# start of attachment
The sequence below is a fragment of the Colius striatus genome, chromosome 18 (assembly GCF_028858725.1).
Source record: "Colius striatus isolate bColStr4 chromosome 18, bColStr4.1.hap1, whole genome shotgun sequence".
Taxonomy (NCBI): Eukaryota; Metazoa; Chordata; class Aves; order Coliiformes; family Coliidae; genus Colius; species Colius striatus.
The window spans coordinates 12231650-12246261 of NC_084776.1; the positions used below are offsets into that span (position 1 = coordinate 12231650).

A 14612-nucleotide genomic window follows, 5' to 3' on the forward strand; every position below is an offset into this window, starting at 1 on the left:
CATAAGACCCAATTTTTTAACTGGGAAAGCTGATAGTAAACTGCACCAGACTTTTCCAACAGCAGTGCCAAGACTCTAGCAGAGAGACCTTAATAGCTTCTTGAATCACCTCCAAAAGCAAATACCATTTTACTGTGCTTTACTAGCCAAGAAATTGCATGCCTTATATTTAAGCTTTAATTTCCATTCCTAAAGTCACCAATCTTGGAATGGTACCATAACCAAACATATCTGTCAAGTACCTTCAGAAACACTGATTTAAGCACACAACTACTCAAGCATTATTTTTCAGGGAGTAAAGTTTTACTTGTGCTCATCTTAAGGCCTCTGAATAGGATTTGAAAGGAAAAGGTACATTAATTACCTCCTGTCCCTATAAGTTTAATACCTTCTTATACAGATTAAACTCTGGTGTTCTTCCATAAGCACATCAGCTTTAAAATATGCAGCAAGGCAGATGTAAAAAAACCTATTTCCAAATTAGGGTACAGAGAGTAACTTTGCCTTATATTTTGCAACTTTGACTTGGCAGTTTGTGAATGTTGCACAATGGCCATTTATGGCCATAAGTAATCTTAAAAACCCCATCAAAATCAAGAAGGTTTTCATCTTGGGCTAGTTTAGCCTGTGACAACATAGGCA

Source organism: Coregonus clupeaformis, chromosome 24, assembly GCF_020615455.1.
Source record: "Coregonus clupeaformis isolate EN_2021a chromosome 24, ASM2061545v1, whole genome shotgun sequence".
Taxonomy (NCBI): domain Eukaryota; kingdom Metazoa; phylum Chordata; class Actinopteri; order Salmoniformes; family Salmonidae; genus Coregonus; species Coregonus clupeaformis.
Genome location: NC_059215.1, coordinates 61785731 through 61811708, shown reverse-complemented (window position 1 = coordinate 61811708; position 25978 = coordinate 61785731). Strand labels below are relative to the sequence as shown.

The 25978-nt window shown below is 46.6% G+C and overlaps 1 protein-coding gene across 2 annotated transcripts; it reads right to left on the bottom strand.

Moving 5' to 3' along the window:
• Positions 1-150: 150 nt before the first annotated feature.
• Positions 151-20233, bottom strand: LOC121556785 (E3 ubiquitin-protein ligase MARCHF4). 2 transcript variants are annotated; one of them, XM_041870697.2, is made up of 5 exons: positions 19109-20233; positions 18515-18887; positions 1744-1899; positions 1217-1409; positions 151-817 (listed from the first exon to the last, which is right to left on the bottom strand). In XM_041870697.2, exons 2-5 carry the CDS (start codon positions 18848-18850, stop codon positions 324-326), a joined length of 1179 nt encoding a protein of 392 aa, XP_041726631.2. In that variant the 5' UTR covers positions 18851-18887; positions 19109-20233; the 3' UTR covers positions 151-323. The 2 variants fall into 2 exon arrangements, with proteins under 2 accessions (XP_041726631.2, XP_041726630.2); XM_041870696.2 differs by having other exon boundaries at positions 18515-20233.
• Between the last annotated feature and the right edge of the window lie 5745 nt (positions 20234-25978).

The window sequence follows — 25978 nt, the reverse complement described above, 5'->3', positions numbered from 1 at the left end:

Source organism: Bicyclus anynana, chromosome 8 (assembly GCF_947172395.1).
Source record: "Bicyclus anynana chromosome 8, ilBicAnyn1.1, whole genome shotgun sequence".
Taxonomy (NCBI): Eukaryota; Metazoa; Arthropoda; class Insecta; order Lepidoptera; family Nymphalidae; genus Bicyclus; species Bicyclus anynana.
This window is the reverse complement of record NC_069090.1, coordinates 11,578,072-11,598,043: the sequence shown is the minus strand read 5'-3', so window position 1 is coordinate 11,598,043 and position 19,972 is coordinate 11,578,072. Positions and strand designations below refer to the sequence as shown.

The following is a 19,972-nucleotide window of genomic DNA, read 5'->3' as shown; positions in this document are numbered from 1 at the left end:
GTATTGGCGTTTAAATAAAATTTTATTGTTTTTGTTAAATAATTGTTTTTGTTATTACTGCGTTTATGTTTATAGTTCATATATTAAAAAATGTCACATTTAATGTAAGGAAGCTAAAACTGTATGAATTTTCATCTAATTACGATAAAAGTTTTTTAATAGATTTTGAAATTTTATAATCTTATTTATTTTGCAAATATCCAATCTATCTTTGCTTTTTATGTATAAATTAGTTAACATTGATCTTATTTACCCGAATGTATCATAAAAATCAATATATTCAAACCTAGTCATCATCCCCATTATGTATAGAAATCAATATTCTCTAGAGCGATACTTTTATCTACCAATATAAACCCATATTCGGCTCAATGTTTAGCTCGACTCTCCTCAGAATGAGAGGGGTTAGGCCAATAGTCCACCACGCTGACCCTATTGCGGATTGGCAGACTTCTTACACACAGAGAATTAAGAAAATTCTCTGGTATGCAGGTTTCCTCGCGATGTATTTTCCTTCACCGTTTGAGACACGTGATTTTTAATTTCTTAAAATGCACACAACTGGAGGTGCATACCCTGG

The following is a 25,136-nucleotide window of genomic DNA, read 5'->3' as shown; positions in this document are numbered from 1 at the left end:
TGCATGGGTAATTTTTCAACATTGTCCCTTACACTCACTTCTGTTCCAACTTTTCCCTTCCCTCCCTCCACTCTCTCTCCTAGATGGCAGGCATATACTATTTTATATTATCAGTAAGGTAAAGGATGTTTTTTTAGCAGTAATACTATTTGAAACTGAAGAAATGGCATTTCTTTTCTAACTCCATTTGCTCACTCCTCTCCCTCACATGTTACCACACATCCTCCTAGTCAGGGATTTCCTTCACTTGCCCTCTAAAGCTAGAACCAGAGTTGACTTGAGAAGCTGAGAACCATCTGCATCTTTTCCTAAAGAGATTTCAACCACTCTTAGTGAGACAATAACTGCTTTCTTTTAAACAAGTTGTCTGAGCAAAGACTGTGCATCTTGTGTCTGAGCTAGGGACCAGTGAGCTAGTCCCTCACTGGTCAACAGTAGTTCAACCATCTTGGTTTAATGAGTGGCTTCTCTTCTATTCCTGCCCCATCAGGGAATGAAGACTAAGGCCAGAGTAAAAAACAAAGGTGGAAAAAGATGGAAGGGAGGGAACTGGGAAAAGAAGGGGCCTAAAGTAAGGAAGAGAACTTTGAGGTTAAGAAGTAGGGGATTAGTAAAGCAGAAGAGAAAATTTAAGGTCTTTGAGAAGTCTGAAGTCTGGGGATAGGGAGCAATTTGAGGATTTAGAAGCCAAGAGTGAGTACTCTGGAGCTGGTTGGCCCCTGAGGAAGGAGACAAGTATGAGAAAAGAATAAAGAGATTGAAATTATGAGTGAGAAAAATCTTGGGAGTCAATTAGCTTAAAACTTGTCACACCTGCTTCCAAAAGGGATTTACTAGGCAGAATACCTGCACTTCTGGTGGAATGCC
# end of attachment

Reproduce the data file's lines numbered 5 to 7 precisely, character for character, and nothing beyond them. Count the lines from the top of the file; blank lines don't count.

A 14612-nucleotide genomic window follows, 5' to 3' on the forward strand; every position below is an offset into this window, starting at 1 on the left:
CATAAGACCCAATTTTTTAACTGGGAAAGCTGATAGTAAACTGCACCAGACTTTTCCAACAGCAGTGCCAAGACTCTAGCAGAGAGACCTTAATAGCTTCTTGAATCACCTCCAAAAGCAAATACCATTTTACTGTGCTTTACTAGCCAAGAAATTGCATGCCTTATATTTAAGCTTTAATTTCCATTCCTAAAGTCACCAATCTTGGAATGGTACCATAACCAAACATATCTGTCAAGTACCTTCAGAAACACTGATTTAAGCACACAACTACTCAAGCATTATTTTTCAGGGAGTAAAGTTTTACTTGTGCTCATCTTAAGGCCTCTGAATAGGATTTGAAAGGAAAAGGTACATTAATTACCTCCTGTCCCTATAAGTTTAATACCTTCTTATACAGATTAAACTCTGGTGTTCTTCCATAAGCACATCAGCTTTAAAATATGCAGCAAGGCAGATGTAAAAAAACCTATTTCCAAATTAGGGTACAGAGAGTAACTTTGCCTTATATTTTGCAACTTTGACTTGGCAGTTTGTGAATGTTGCACAATGGCCATTTATGGCCATAAGTAATCTTAAAAACCCCATCAAAATCAAGAAGGTTTTCATCTTGGGCTAGTTTAGCCTGTGACAACATAGGCA

Source organism: Coregonus clupeaformis, chromosome 24, assembly GCF_020615455.1.